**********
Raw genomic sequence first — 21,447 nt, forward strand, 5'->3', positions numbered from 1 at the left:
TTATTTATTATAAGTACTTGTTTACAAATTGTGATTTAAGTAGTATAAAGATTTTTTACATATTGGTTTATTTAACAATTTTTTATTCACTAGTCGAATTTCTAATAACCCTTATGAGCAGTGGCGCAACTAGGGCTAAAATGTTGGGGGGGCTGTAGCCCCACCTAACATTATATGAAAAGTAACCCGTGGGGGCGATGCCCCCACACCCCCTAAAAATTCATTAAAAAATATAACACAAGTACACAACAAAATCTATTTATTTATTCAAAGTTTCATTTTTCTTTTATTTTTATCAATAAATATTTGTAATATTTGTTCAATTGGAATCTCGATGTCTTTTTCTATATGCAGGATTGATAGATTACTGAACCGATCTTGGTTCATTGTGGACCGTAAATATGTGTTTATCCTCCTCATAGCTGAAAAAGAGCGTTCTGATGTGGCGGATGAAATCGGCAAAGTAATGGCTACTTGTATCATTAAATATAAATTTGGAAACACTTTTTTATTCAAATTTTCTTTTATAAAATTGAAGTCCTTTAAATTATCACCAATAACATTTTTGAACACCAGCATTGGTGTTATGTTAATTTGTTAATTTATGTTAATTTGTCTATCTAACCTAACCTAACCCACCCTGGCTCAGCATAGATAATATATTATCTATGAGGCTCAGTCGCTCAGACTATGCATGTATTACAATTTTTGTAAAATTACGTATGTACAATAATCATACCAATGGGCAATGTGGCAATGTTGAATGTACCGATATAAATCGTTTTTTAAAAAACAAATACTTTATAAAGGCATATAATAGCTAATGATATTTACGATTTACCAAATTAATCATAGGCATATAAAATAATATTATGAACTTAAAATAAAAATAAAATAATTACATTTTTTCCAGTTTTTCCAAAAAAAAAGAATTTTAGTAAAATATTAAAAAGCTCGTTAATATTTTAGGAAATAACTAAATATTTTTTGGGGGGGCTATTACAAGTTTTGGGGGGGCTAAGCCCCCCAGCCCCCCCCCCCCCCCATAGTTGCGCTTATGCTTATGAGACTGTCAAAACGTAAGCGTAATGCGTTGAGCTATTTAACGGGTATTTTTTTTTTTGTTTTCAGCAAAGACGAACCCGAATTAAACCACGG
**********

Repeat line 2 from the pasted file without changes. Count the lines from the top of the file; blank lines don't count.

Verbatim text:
TTATTTATTATAAGTACTTGTTTACAAATTGTGATTTAAGTAGTATAAAGATTTTTTACATATTGGTTTATTTAACAATTTTTTATTCACTAGTCGAATTTCTAATAACCCTTATGAGCAGTGGCGCAACTAGGGCTAAAATGTTGGGGGGGCTGTAGCCCCACCTAACATTATATGAAAAGTAACCCGTGGGGGCGATGCCCCCACACCCCCTAAAAATTCATTAAAAAATATAACACAAGTACACAACAAAATCTATTTATTTATTCAAAGTTTCATTTTTCTTTTATTTTTATCAATAAATATTTGTAATATTTGTTCAATTGGAATCTCGATGTCTTTTTCTATATGCAGGATTGATAGATTACTGAACCGATCTTGGTTCATTGTGGACCGTAAATATGTGTTTATCCTCCTCATAGCTGAAAAAGAGCGTTCTGATGTGGCGGATGAAATCGGCAAAGTAATGGCTACTTGTATCATTAAATATAAATTTGGAAACACTTTTTTATTCAAATTTTCTTTTATAAAATTGAAGTCCTTTAAATTATCACCAATAACATTTTTGAACACCAGCATTGGTGTTATGTTAATTTGTTAATTTATGTTAATTTGTCTATCTAACCTAACCTAACCCACCCTGGCTCAGCATAGATAATATATTATCTATGAGGCTCAGTCGCTCAGACTATGCATGTATTACAATTTTTGTAAAATTACGTATGTACAATAATCATACCAATGGGCAATGTGGCAATGTTGAATGTACCGATATAAATCGTTTTTTAAAAAACAAATACTTTATAAAGGCATATAATAGCTAATGATATTTACGATTTACCAAATTAATCATAGGCATATAAAATAATATTATGAACTTAAAATAAAAATAAAATAATTACATTTTTTCCAGTTTTTCCAAAAAAAAAGAATTTTAGTAAAATATTAAAAAGCTCGTTAATATTTTAGGAAATAACTAAATATTTTTTGGGGGGGCTATTACAAGTTTTGGGGGGGCTAAGCCCCCCAGCCCCCCCCCCCCCCCATAGTTGCGCTTATGCTTATGAGACTGTCAAAACGTAAGCGTAATGCGTTGAGCTATTTAACGGGTATTTTTTTTTTTGTTTTCAGCAAAGACGAACCCGAATTAAACCACGG